India jumped into the BlackBerry controversy Thursday by demanding that Research in Motion allow Indian law enforcement access to Blackberry Enterprise Service and Blackberry Messenger Service data by Aug. 31.
If RIM refuses, the country will "take steps to block these two services from the network," India's Ministry of Home Affairs said in a statement.
India wants its law enforcement agencies to have access to the information traveling via BES and BBM for surveillance purposes. The country already has access to BlackBerry voice, text, and Internet services, the ministry said.
"Although RIM cannot disclose confidential regulatory discussions that take place with any government, RIM assures its customers that it genuinely tries to be as cooperative as possible with governments in the spirit of supporting legal and national security requirements, while also preserving the lawful needs of citizens and corporations," RIM said in a statement.
RIM said it has "drawn a firm line" and insisted that any carriers that provide BlackBerry services adhere to four basic principles: the carriers' capabilities be limited to the strict context of lawful access and national security requirements; the carriers' capabilities must be technology and vendor neutral; no changes will be made to the security architecture for BlackBerry Enterprise Server customer since; and RIM maintains a consistent global standard for lawful access requirements that does not include special deals for specific countries.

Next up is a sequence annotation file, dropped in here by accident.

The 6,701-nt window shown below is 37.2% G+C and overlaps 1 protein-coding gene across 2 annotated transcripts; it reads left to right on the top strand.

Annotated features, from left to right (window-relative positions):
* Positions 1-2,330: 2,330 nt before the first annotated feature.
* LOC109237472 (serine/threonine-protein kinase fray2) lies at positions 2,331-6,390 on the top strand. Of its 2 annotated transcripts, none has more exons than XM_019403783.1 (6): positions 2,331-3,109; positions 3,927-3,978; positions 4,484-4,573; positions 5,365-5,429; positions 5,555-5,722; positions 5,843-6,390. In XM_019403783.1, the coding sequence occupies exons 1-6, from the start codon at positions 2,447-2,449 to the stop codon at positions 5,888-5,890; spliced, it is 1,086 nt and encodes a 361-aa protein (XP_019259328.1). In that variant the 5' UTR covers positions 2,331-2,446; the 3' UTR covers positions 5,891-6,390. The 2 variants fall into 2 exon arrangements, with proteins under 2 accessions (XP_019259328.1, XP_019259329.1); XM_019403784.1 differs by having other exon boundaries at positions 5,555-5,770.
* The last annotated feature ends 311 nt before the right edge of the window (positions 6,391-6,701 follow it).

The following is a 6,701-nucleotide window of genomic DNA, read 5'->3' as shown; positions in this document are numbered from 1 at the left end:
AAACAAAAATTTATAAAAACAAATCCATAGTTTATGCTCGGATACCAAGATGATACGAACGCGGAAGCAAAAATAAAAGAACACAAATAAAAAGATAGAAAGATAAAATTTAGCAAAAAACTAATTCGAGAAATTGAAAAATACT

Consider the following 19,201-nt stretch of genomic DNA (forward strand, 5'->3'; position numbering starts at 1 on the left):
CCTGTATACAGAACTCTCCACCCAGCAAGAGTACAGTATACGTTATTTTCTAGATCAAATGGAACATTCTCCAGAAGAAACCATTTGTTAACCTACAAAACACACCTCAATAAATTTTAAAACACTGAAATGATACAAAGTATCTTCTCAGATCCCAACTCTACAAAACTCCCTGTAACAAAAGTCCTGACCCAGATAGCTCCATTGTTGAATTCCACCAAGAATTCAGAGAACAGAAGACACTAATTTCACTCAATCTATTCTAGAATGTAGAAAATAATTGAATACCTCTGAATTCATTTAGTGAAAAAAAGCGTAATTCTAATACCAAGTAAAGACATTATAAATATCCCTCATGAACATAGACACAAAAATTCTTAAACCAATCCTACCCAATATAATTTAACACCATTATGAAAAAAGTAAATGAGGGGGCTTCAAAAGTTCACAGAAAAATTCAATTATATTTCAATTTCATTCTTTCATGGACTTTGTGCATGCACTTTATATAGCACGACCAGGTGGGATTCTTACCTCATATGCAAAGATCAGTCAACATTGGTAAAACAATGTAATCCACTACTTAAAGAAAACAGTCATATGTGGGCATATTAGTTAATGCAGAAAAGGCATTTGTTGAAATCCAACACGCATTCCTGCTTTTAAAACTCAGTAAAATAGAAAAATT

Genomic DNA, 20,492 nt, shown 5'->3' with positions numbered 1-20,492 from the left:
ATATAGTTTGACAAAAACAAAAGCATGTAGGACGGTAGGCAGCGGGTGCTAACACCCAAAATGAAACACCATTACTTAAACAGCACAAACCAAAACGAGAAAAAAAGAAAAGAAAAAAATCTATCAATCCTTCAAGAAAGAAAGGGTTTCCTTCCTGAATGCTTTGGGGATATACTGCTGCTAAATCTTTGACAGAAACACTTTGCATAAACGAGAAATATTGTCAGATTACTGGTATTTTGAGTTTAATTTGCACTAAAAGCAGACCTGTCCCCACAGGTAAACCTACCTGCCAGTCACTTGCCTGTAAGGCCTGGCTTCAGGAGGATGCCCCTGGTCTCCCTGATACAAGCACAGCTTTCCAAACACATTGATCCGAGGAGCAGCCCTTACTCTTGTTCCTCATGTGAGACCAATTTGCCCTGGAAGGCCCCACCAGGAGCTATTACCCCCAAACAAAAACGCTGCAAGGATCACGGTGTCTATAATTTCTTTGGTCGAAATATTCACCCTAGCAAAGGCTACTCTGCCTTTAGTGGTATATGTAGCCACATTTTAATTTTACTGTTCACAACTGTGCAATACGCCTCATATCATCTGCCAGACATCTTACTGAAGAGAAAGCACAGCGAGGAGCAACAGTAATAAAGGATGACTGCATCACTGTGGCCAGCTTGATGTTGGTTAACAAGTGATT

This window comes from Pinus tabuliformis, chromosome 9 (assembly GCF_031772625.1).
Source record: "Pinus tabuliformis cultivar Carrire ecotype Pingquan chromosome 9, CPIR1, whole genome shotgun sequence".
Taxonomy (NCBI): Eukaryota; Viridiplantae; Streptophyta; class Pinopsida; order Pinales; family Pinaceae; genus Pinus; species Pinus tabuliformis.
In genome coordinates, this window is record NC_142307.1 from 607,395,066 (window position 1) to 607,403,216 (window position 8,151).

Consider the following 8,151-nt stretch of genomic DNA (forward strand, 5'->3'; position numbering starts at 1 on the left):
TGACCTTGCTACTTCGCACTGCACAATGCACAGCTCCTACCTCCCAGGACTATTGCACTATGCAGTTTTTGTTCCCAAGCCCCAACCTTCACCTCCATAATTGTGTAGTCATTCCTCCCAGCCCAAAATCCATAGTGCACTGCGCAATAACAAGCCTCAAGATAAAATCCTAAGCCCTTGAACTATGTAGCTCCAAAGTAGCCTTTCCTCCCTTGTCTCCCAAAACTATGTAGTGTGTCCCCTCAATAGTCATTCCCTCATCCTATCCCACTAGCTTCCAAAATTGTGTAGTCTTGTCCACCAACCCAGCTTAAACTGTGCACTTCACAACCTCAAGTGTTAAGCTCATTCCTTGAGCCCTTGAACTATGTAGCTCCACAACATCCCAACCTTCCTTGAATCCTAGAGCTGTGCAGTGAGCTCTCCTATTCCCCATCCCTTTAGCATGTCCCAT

India is just the latest country to threaten to shut down BlackBerry services. Earlier this month, the United Arab Emirates said it would block BlackBerry services by Oct. 11 over similar concerns. Saudi Arabia followed suit several days later, promising to shut down service by Aug. 6, but officials relented this week, and said they would allow BlackBerry services to remain while talks continued.
At issue is the encrypted network over which BlackBerry data travels. After the announcement from the UAE, RIM said it offers one BlackBerry enterprise solution to all its customers, and does not favor one country's government over another.
"The BlackBerry enterprise solution was designed to preclude RIM, or any third party, from reading encrypted information under any circumstances since RIM does not store or have access to the encrypted data," RIM said at the time. "RIM cannot accommodate any request for a copy of a customer's encryption key, since at no time does RIM, or any wireless network operator or any third party, ever possess a copy of the key. This means that customers of the BlackBerry enterprise solution can maintain confidence in the integrity of the security architecture without fear of compromise."